Councilman Rick Garcia – MIA on Rezoning to Preserve Character of West Highlands

I guess the perfect prelude to this rant is my prior post on ticky tacky in West Highlands (pictures and video).

From a Denver Post story we are told that Coucilpersons Chris Nevitt and Carla Madison are actively pursuing the rezoning of parts of their districts to restrict new development to single-family homes. Quoting from the Post piece entitled, “Concilor of a single-family mind (9/9/08):

Nevitt said he will distribute leaflets Wednesday in the neighborhood, where he lives, that state: “The time has come to deliver on the promise of protecting West Washington Park from continued scrape-off/multiplex development.”

He will follow up with door-to-door canvassing to explain to residents his plans.

“From what I’ve seen, people are eager for this to happen,” he said. “I want to work with the neighborhood to make sure people are educated about this and are excited about this, and they are. Now we are pulling the trigger on it.”

Councilwoman Carla Madison is pushing a similar plan for South Park Hill.

Hmmm… Where’s Rick Garcia? Knocking on doors in West Highlands, as Nevitt is in his district? Nope? Not that I know of.  Sure there was a knock-down-drag-out fight to rezone parts of West Highlands from R-2 to R-1, not that long ago. But, other parts of West Highlands–principally north of 32nd, South of 38th, East of Lowell and West of Federal–continue to see single-family units scraped and two, three or more unit boxy plexes rise with a frequency that is testament only to the greed of developers and the innaction, complacency of, yes, not only Councilman Rick Garcia, but residents as well. When will this end? When will Garcia and residents get a clue that the preservation of our neighborhood, the preservation of our “settled” neighborhood is worth fighting for?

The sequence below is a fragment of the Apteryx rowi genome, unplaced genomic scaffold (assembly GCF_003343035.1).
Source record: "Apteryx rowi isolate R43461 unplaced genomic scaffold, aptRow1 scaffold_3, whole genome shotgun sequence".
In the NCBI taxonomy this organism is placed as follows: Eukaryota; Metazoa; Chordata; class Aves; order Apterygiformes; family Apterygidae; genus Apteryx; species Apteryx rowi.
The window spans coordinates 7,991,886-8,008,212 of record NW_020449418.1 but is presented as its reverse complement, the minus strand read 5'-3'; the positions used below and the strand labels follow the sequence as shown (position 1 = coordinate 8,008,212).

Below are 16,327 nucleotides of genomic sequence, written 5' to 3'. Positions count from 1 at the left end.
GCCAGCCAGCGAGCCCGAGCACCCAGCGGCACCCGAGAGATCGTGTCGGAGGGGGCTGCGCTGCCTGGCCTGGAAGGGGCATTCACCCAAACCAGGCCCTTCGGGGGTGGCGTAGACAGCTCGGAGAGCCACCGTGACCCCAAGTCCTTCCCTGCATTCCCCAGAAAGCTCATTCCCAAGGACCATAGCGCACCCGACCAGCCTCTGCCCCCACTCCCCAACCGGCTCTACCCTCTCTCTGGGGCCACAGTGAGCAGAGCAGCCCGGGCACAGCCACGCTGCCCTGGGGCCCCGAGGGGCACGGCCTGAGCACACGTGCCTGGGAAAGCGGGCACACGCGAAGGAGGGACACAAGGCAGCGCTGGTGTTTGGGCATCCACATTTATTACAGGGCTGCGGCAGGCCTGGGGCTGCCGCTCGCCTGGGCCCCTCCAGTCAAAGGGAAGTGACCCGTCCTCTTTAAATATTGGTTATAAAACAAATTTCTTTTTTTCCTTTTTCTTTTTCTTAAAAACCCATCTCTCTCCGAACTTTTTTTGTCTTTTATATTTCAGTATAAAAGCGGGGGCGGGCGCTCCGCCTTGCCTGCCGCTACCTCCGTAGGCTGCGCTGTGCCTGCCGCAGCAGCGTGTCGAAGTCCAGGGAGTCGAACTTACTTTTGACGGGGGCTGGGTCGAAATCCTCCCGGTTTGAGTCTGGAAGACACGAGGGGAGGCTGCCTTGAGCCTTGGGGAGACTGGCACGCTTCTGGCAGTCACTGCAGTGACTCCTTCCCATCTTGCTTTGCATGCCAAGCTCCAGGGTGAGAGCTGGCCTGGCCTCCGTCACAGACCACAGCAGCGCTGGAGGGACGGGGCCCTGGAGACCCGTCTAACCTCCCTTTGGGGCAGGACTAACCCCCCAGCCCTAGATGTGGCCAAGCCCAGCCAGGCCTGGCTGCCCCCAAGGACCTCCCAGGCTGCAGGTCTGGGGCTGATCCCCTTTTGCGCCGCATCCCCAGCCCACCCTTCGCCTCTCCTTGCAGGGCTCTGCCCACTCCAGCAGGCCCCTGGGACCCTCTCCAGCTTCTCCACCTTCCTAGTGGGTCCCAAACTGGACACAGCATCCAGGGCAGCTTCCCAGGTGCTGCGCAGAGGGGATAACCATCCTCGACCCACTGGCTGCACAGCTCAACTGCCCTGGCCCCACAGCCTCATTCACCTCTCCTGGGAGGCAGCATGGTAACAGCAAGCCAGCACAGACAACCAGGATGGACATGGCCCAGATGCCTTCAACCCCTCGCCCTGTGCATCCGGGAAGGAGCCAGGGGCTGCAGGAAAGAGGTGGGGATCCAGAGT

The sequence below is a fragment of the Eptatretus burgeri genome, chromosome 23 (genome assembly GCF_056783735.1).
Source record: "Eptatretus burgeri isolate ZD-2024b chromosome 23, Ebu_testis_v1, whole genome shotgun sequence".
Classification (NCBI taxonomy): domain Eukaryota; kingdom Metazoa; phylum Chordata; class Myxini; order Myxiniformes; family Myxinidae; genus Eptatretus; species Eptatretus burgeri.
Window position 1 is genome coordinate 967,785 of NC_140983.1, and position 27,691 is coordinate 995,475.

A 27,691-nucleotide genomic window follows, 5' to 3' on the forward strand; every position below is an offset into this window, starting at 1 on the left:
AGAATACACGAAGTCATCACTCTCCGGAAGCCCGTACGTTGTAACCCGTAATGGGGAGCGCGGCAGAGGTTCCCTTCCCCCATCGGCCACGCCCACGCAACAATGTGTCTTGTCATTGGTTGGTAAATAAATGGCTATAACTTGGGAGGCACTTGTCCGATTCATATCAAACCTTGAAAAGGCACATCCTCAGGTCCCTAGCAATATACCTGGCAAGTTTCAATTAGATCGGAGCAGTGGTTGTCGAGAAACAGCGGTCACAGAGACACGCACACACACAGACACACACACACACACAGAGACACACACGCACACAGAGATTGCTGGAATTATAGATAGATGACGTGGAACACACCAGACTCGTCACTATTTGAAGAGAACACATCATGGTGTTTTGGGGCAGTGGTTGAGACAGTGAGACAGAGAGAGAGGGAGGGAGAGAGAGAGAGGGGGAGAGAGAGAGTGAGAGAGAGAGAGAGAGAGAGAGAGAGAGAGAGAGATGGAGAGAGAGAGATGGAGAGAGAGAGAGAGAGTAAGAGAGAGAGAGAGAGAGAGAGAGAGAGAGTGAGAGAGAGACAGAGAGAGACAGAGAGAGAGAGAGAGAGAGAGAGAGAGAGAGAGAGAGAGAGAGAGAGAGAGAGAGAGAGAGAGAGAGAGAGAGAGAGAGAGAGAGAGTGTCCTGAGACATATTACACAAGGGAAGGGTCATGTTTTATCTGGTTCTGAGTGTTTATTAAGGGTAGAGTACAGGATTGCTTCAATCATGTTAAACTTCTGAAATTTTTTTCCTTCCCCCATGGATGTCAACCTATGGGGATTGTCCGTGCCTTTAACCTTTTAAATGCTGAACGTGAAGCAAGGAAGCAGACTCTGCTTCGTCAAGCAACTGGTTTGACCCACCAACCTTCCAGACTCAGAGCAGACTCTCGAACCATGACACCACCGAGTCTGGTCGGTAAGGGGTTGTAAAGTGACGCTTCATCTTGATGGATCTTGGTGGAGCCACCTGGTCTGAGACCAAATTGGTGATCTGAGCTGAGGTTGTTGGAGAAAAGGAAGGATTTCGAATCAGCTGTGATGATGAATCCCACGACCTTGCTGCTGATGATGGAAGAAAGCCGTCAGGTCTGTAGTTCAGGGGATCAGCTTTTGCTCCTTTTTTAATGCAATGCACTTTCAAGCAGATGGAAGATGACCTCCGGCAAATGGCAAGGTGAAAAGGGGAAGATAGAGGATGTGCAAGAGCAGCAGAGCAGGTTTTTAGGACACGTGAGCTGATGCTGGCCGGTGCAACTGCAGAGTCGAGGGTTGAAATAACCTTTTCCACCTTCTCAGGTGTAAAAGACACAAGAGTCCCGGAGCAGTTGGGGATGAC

Posted a piece in April of last year that still seems relevant.  Sorry, but I think the content of that post needs repeating.

Politics, n. A strife of interests masquerading as a contest of principles. The conduct of public affairs for private advantage.

AMBROSE BIERCE, The Devil’s Dictionary
A story from the Rocky Mountain News (April 6th–Stuart Steers), entitled, “Developers build campaign coffers,” offers the following:

“If money talks, Denver developers are aiming to have a big voice in city government.

“Political contribution reports reveal that developers involved in major projects in Denver have become important backers of campaigns. Many of the developers likely will ask the mayor and City Council to approve rezoning for their projects in coming years.”

Seems obvious that, other than special interests, the electorate in pretty much sitting this one out. A feel-good mantra permeates this city. I mean, hell, the self-effacing, ah-shucks, fingers through those boyish bangs, perambulations of John Hickenlooper and his minions–including the Denver City Council–have struck a dangerous chord with the electorate, much as an opiate quells the addicted, they, the electorate, buy this shuck and jive as kids in a candy store. Really! For heaven’s sake, if ya’ll don’t just feel so good pumpin’ those quarters into parking meters for the homeless.